More Kansas high school students would be able to attend college-level technical courses free of charge under a proposal by Gov. Sam Brownback.
The proposal comes after under-funding of an existing program in recent years.
Commonly called Senate Bill 155, the program allows high school students to qualify for state-paid tuition in technical courses offered by Kansas technical and community colleges and obtain certificates. But over the past two years, costs have outpaced funding, according to the Kansas Board of Regents.
Kansas has a need for more skilled technical workers, including in aviation. Brownback’s overall budget proposal has drawn scorn from Republicans and some Democrats who question how he plans to pay for new spending, but Wichita manufacturers and the business community have praised its increased funding for career and technical education.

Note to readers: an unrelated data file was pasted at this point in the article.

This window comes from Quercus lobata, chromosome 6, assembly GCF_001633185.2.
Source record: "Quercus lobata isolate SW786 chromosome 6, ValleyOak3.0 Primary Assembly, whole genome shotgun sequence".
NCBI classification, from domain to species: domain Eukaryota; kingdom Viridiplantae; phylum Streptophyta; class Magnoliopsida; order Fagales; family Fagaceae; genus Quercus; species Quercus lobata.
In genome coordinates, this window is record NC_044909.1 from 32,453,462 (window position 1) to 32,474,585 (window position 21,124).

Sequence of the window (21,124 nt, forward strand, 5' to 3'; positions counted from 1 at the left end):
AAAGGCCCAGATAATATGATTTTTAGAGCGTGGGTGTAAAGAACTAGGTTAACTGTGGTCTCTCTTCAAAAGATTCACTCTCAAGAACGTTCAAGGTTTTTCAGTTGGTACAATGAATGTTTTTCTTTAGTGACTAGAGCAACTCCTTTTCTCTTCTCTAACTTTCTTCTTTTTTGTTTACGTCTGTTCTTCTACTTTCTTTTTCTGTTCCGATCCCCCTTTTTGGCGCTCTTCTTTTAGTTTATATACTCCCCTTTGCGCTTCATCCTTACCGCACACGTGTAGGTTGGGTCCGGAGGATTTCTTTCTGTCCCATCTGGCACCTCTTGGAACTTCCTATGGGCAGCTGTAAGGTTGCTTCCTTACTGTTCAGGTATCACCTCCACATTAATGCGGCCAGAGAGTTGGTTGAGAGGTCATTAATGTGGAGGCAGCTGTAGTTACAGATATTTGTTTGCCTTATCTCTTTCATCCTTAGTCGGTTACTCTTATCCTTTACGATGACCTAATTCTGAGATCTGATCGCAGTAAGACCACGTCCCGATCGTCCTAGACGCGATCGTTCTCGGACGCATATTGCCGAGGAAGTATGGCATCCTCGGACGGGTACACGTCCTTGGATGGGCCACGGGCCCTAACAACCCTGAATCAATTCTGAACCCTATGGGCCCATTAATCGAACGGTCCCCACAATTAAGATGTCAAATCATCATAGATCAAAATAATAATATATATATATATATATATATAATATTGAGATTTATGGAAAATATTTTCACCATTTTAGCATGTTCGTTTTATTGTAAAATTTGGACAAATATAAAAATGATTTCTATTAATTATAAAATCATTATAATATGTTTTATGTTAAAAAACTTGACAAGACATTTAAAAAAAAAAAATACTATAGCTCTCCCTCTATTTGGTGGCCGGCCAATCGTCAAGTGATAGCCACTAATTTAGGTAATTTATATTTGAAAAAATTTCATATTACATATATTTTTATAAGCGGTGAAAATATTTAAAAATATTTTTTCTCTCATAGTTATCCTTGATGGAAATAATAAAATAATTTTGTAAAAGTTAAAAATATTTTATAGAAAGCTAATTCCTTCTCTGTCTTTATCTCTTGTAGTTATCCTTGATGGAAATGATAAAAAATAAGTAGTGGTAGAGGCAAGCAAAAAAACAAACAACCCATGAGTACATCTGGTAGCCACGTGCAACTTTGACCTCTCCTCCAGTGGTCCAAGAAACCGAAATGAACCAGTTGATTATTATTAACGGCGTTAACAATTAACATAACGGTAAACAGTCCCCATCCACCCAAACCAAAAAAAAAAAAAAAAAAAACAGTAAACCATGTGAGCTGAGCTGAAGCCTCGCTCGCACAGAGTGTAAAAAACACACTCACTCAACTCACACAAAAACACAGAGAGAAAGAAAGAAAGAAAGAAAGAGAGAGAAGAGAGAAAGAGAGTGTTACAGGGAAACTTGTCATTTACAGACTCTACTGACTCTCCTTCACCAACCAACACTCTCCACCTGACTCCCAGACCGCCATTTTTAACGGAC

Civic and business leaders have said Kansas needs to attract more skilled workers to remain competitive with other states. Nearly 6,000 Kansas jobs requiring vocational training were vacant in 2017, according to state data.